NEW YORK (July 7, 2021) – "Good morning and thank you. Today I will offer a brief overview of one of the most complex and challenging humanitarian environments on our planet – Niger.
"In short, this year, 3.8 million people, including 2.1 million children or 18 percent of children in Niger, will need humanitarian assistance in Niger. Many of those in need are in hard-to-reach areas with limited humanitarian access.
"Let me give some background into the causes of these staggering numbers, and what needs to happen.
"Niger is facing an almost overwhelming crisis: recurring armed conflict, displacement, malnutrition, epidemics and climate-related disasters. And of course the socioeconomic impacts of COVID-19.
"Security. Insecurity is spreading at a rapid pace in Niger. Attacks along the borders with Burkina Faso, Mali and Nigeria have led to significant displacements in the country and continue to wreak havoc on the lives of hundreds of thousands of children.
"Insecurity along the borders with Burkina Faso and Mali have exacerbated needs in Tillabéry and Tahoua, where over 195,000 people are displaced. Attacks on civilians in the Lake Chad region have prevented nearly 269,000 people in Diffa from returning home.
"In a context of constrained resources and limited social services, the communities that host displaced populations are showing extraordinary resilience and sharing the little they have. First responders are members of the community themselves. They bring food, shelter, health care, protection and hope to others amid conflict, displacement, disaster and disease. This truly is a great example that Nigeriens are showing to the world.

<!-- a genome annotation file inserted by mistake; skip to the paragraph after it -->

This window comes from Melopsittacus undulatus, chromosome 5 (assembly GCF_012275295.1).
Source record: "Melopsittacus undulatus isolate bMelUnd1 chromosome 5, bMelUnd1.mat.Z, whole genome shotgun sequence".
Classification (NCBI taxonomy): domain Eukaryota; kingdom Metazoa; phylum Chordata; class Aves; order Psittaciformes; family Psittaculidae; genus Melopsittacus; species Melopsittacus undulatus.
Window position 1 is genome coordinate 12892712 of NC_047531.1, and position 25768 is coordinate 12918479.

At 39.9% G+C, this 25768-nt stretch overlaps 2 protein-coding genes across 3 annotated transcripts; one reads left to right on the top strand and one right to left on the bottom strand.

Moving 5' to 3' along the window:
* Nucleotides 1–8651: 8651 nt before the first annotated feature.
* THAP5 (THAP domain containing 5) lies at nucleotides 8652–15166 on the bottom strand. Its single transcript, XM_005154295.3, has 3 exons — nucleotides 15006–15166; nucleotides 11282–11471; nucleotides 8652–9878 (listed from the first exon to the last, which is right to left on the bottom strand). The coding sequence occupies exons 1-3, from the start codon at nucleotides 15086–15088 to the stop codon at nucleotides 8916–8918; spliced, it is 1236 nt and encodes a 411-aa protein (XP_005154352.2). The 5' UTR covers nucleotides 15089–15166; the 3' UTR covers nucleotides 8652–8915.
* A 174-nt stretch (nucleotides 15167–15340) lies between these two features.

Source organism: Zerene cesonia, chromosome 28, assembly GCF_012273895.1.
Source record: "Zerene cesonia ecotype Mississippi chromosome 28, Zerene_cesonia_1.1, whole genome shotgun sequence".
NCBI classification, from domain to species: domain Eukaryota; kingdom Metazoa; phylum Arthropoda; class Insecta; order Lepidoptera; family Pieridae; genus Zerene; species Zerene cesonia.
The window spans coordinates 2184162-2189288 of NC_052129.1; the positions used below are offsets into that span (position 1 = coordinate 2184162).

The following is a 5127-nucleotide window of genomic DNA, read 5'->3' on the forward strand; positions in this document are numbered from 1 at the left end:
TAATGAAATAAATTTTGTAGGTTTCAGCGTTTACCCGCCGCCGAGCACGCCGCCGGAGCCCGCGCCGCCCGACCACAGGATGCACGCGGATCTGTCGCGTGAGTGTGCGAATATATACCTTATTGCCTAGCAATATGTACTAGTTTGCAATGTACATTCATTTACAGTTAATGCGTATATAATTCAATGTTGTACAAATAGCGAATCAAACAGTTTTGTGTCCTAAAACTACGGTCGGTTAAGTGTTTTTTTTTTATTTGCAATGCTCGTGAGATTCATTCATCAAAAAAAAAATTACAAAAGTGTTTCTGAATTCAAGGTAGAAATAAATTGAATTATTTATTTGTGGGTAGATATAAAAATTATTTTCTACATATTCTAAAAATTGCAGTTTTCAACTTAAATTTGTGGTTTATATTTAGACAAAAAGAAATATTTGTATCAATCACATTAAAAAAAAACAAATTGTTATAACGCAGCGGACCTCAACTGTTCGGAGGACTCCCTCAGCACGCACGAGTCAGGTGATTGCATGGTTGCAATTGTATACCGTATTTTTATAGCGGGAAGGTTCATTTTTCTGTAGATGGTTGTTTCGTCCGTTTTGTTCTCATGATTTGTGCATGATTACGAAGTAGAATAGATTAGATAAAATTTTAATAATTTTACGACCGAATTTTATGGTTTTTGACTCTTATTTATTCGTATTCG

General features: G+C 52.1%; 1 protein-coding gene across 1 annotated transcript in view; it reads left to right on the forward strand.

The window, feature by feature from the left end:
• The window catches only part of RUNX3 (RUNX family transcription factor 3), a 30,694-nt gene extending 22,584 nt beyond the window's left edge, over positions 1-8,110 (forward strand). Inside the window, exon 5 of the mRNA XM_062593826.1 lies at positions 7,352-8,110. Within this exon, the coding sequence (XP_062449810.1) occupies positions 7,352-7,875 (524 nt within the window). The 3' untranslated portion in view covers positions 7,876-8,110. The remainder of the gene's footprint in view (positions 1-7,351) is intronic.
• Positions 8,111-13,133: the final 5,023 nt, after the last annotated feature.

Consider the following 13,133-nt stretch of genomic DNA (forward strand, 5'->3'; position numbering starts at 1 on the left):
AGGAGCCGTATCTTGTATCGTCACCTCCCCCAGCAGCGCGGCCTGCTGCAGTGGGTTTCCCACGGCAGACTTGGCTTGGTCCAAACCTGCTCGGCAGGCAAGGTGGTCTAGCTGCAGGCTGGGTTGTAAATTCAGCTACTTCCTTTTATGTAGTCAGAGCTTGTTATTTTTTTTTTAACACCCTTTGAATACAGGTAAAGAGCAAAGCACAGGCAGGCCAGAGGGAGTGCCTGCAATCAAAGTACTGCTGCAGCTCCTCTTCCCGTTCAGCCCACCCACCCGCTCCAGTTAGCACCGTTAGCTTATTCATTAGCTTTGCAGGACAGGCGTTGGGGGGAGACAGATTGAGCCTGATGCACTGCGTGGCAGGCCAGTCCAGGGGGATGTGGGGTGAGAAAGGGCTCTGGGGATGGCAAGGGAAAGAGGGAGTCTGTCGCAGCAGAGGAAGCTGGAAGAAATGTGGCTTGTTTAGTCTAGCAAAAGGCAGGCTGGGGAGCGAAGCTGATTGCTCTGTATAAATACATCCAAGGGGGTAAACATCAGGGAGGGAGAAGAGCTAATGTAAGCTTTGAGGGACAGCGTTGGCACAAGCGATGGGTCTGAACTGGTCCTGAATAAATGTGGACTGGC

"However, the sharp increase in insecurity and movement restrictions imposed by the government have hampered humanitarian actors’ access to conflict- and crisis-affected populations. UNICEF calls on all stakeholders to respect humanitarian spaces that allow safe and sustainable access to deliver humanitarian assistance.
"And attacks on children and families must stop, once and for all. The protection of children’s rights in displacement is fundamental.
"Malnutrition is a major threat to children’s health and development in Niger. Despite recent efforts, severe acute malnutrition rates and burden remain extremely high. 2.2 million people need nutrition assistance and more than 1.6 million children under five are estimated to suffer from malnutrition, of which over 450,000 are severely malnourished.
"To combat malnutrition, we know that one needs to invest in preventing and concurrently responding to acute malnutrition. However, our ability to respond is constrained by the types of resources we have - which mostly cater to children after they have already become acutely malnourished. We need to emphasize and invest in prevention as a durable solution even in the midst of emergency action.
"Climate. In 2020, record-level flooding hit Niger and affected more than 640,000 people, hugely surpassing previous years and forecasts. It highlighted the country’s vulnerability to climate-related threats and negatively impacted access to services such as health, safe drinking water and education.